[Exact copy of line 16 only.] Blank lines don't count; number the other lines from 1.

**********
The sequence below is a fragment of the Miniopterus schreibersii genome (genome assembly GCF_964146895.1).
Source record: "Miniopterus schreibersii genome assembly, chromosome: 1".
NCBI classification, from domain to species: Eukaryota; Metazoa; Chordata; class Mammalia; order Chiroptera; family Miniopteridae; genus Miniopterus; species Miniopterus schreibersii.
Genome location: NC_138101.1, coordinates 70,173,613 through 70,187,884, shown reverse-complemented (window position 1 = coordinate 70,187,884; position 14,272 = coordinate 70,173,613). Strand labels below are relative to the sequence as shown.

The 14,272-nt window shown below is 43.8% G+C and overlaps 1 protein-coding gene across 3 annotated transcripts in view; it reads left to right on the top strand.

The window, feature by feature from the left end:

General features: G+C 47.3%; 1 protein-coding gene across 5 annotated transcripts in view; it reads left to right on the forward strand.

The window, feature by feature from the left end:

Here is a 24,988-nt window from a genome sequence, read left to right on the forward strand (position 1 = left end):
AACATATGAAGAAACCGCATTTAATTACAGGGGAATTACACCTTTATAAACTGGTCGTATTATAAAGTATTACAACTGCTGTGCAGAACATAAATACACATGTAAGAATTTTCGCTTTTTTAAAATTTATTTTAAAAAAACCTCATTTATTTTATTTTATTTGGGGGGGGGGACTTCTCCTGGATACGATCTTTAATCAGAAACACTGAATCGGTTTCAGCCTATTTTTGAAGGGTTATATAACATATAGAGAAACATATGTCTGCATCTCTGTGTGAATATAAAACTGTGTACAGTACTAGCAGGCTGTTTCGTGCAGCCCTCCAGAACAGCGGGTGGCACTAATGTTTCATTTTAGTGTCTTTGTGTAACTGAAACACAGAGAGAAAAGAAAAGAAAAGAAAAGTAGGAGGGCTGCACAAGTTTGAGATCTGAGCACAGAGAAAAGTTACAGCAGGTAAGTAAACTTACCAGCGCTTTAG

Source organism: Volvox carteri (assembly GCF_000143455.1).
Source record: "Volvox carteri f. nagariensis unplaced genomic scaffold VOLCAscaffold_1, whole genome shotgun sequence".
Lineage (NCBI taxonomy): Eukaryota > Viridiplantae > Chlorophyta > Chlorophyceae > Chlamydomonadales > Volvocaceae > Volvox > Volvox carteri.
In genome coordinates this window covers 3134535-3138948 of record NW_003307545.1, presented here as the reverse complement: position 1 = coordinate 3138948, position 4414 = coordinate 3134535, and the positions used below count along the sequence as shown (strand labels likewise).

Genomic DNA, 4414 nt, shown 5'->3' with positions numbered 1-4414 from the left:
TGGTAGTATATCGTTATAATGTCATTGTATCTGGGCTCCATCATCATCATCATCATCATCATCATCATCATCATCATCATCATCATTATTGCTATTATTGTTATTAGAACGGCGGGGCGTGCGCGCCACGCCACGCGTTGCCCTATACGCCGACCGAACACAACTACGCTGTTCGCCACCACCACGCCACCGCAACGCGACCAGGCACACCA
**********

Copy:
TGGTAGTATATCGTTATAATGTCATTGTATCTGGGCTCCATCATCATCATCATCATCATCATCATCATCATCATCATCATCATCATTATTGCTATTATTGTTATTAGAACGGCGGGGCGTGCGCGCCACGCCACGCGTTGCCCTATACGCCGACCGAACACAACTACGCTGTTCGCCACCACCACGCCACCGCAACGCGACCAGGCACACCA